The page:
This book examines many little understood aspects of the Irish Landscape from the last Ice Age until now. Historians, archaeologists, biologists and earth scientists each bring their unique take on how the landscape and the life it supports have been crafted by natural and human events. Some of the great enigmas of the past are now being unravelled, and this book gives a fascinating and fresh glimpse of how Ireland's unique and stunning ecosystem has evolved.
The latest scientific theories, techniques and methods are used to bring readers up-to-date on each of these remarkable stories. Unravelling this history, as revealed through the chapters of this book, uses a wide array of evidence and clues, some ingenious; to build an amazing history that is part of all our pasts. The endeavours of humans whether in politics, art or territorial ambition are every bit as important as great ice-sheets, climatic catastrophes and even microscopic plant diseases in shaping and understanding this landscape of ours.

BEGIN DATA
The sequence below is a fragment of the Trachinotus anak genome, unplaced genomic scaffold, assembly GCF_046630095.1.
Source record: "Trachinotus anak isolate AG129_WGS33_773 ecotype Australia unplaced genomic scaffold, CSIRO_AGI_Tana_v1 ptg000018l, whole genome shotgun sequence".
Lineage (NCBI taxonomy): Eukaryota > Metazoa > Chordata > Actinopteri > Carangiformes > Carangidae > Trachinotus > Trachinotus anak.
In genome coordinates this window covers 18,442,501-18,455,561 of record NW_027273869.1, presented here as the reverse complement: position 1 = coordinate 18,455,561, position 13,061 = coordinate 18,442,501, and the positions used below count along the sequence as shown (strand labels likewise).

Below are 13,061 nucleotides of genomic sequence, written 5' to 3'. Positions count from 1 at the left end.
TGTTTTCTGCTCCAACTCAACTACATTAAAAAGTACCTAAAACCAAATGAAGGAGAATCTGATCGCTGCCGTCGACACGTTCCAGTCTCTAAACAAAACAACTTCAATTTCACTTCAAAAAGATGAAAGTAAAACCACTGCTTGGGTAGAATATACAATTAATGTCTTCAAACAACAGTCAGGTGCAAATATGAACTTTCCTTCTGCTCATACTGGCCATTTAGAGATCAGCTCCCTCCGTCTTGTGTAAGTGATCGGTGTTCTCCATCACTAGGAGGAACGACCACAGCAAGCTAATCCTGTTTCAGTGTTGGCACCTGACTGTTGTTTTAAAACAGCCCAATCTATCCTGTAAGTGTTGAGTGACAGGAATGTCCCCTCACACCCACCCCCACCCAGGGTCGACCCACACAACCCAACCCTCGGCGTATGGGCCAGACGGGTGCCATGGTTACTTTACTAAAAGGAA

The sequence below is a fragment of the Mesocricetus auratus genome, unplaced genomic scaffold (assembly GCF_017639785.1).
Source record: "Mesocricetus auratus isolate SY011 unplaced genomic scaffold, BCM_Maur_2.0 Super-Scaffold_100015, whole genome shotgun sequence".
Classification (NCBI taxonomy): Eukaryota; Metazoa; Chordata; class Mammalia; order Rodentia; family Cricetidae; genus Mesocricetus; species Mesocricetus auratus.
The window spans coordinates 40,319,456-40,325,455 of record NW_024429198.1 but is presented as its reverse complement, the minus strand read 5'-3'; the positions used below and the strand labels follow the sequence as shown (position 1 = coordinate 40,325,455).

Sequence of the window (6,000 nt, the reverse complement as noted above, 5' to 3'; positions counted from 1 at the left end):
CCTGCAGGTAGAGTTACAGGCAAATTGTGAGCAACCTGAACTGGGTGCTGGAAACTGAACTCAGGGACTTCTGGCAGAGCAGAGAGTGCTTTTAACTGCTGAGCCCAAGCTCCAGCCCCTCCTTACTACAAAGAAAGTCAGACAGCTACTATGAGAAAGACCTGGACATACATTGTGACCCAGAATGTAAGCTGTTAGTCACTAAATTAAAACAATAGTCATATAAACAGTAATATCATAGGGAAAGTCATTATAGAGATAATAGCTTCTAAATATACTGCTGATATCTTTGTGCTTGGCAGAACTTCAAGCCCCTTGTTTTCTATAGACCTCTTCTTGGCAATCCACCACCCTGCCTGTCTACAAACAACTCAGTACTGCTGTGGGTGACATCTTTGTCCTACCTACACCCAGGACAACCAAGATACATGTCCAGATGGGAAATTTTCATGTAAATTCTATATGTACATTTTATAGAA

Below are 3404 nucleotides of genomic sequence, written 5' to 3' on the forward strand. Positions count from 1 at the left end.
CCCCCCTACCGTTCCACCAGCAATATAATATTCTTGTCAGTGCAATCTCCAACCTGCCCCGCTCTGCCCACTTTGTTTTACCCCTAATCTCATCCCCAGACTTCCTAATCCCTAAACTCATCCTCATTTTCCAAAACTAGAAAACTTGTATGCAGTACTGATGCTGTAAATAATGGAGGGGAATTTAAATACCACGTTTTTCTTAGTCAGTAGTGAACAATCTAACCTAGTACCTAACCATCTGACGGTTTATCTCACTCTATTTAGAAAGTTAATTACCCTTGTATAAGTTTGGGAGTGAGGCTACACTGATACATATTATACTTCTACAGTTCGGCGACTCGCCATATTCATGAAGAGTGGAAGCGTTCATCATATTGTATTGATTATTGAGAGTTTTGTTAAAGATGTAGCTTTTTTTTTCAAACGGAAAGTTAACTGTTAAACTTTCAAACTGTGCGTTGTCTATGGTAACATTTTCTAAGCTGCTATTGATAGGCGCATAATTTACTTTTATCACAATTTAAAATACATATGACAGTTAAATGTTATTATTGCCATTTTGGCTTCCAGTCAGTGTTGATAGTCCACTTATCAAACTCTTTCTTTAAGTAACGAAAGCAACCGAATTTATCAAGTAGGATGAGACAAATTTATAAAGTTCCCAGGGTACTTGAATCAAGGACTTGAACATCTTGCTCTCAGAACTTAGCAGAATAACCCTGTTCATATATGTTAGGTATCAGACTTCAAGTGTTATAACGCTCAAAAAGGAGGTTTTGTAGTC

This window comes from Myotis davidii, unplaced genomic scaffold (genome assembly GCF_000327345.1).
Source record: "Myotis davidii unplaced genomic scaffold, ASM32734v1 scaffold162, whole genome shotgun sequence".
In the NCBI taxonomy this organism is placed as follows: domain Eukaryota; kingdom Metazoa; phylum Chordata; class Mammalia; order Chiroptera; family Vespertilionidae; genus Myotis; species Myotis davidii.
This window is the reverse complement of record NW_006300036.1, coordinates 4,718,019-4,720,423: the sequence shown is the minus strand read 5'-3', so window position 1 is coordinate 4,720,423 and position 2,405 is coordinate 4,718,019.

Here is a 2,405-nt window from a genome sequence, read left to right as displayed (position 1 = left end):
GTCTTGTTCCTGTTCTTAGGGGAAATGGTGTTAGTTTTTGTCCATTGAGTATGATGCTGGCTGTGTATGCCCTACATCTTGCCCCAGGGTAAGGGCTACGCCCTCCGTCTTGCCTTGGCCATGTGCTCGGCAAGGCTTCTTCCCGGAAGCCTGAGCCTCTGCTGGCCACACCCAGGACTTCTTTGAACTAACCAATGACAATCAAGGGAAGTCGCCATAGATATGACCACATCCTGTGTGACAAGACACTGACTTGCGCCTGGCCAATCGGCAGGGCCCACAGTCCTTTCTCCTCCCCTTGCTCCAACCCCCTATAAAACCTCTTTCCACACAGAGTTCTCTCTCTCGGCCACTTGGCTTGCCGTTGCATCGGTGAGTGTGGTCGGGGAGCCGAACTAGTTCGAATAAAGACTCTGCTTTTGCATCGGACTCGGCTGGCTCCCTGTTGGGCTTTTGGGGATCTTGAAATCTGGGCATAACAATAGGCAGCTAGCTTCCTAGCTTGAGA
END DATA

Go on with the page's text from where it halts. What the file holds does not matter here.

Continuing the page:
The book also celebrates the pioneering work of Robert Lloyd Praeger. In 1895 Praeger began a pilgrimage across Ireland that was to last five years. His aim was to chart the distribution of all plants across the country. His observations of the landscape and its people became a classic of Irish travel writing in The Way That I Went. Praeger pondered the question of where the flora of Ireland come from, and conducted some of the greatest investigations into these matters with the Clare Island survey which was completed in 1913 – this being its centenary year. Inspired by Praeger, modern experts are unravelling these stories using new techniques and methods, and bring together their recent findings to unravel the remarkable secrets of the Irish landscape.